You control Bugs Bunny in a very similar way to the way he is controlled in Time Busters, but this time you have the ability to defeat all enemies yourself and can lift and push boxes by yourself as well. The only issue is that the smoothness of the controls and their sensitivity to touch means that it can be practically impossible to land certain jumps. This is not helped by a sudden allergy to water that means a shallow pool is actually an instant kill fall should the jump fail.
Although the ear copter move is present it’s not useful for platforming, because as soon as you tap O to spin your ear copter you get locked into the place that you are and cannot move around at all. This is supposed to be useful only for landing on explosives or to sneak past people while still being able to jump, but it feels very short-sighted that its inclusion as a way of making your landings easier was never thought of, and it basically has no function as a gliding ability.
Similarly to Time Busters, the graphics are colourful but jagged and rough, with little or no polish covering up the clipping areas in certain places. One thing this game does better is the sounds and music. The music sounds more like classic Looney Tunes and the sound effects are very cartoony and suitable to the style of the game.
The levels are much more linear this time around, each time period acts as a hub area with portals into the different levels and the boss room. As you collect more clocks and carrots more of the levels open up and you make your way through different time periods to get back to your own.
Overall: Although there were a few things better about this game, the fiddly feeling of the attacks and the jumping ruin what could have been interesting fun. Pick up the sequel if you want more out of your experience than this game can offer.
Disney’s A Bug’s Life
Remember when I said there was going to be an emotional game coming up? Well, it’s time for that game now, A Bug’s Life. The game comes to us from Traveller’s Tales who are these days famous for the ever-growing mass that is the Lego games franchise, but back in the day they were more known for their work on licensed games, especially those put out by Disney at the time.
The game feels a little bit like trying to run on ice with the control scheme, but thankfully everything is pretty chunky so it never feels difficult to try to hit the enemies or to make jumps correctly. You can also upgrade your throwing attack with different coloured berries that make them stronger and eventually add a homing function to them so enemies are easier to kill.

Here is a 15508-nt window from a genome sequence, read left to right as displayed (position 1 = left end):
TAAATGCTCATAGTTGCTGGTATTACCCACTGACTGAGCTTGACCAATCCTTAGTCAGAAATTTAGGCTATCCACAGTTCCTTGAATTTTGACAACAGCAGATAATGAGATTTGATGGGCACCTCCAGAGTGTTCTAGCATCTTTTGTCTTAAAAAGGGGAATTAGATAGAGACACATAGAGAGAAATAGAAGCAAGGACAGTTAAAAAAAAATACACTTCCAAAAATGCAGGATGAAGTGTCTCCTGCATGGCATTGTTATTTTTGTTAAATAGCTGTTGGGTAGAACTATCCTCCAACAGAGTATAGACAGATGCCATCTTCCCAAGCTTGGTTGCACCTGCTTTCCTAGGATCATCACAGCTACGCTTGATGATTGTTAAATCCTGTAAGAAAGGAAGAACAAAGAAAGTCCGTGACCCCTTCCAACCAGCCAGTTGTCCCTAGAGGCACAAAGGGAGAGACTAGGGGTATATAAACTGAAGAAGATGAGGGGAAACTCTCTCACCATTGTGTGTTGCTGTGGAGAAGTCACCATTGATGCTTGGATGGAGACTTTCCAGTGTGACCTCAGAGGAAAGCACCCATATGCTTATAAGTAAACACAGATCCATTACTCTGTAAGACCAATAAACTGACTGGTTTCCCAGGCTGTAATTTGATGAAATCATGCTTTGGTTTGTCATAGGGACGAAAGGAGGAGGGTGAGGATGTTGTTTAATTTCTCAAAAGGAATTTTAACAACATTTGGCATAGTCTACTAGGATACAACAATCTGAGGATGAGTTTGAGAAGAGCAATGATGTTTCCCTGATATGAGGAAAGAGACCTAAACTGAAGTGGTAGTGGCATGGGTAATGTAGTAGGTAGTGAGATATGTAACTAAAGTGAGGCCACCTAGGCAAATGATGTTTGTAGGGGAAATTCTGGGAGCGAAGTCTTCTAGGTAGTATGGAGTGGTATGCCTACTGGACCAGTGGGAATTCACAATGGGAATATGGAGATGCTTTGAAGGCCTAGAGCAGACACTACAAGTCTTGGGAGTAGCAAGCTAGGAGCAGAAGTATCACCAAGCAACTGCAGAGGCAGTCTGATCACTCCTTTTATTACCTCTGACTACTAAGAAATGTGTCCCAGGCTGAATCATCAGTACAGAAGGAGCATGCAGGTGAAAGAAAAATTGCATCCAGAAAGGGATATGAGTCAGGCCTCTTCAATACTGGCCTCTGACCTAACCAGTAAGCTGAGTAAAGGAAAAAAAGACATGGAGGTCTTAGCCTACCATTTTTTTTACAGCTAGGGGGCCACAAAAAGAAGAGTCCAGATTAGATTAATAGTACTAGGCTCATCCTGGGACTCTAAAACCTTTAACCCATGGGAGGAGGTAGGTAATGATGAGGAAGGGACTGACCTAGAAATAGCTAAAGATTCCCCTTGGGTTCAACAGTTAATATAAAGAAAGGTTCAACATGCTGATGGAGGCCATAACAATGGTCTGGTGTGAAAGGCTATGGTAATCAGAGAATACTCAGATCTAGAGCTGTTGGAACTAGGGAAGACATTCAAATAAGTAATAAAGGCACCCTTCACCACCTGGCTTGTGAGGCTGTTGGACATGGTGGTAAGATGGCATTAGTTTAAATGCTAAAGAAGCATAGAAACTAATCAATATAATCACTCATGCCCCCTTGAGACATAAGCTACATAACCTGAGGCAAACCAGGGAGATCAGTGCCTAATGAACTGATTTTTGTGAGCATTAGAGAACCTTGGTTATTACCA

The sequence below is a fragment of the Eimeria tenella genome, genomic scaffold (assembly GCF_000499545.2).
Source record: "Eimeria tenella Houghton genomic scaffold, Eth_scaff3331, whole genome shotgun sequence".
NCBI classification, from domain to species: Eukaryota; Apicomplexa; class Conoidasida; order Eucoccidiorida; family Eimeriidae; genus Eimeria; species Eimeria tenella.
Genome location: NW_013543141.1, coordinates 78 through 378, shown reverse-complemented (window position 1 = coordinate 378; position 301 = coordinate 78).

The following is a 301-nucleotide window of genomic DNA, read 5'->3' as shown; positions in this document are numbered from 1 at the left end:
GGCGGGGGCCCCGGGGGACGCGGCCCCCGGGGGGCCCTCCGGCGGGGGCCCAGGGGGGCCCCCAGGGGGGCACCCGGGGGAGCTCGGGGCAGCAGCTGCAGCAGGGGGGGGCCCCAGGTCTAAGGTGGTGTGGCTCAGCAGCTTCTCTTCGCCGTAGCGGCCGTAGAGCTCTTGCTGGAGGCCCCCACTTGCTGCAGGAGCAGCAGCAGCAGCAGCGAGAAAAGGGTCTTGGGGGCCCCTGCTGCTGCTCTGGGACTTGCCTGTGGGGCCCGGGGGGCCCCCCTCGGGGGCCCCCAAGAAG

In each level there are 3 different sets of things to collect: tokens for permanently killing all the enemies in the level, pieces of grain scattered all over the place, and the four letters that spell out Flik’s name hidden in secret locations or hard-to-reach places.
Although the game has a very linear style of gameplay the world manages to feel big, and each area still feels huge and open to exploration, excluding the first level which feels like it was intended to ease you into the game. This is one of the few PlayStation games that has an optional tutorial, so if you’ve played the game before you don’t have to sit through all of the stupid instructional stuff for a second time.
The music is nice, upbeat, and goes very well with the chunky, colourful visual style. The sound effects work fine as well, but do tend to get annoying once you’ve heard them enough times. The gameplay also has a slight tendency to get repetitive if played in big chunks, so it might be worth spreading out your game time so that you don’t get burnt out.
Overall: A fun, bright little game perfectly created for its intended audience. With bonus clips of the film to watch for completed levels and some interesting boss fights, the game is still worth playing to this day, even if it lacked polish in certain areas.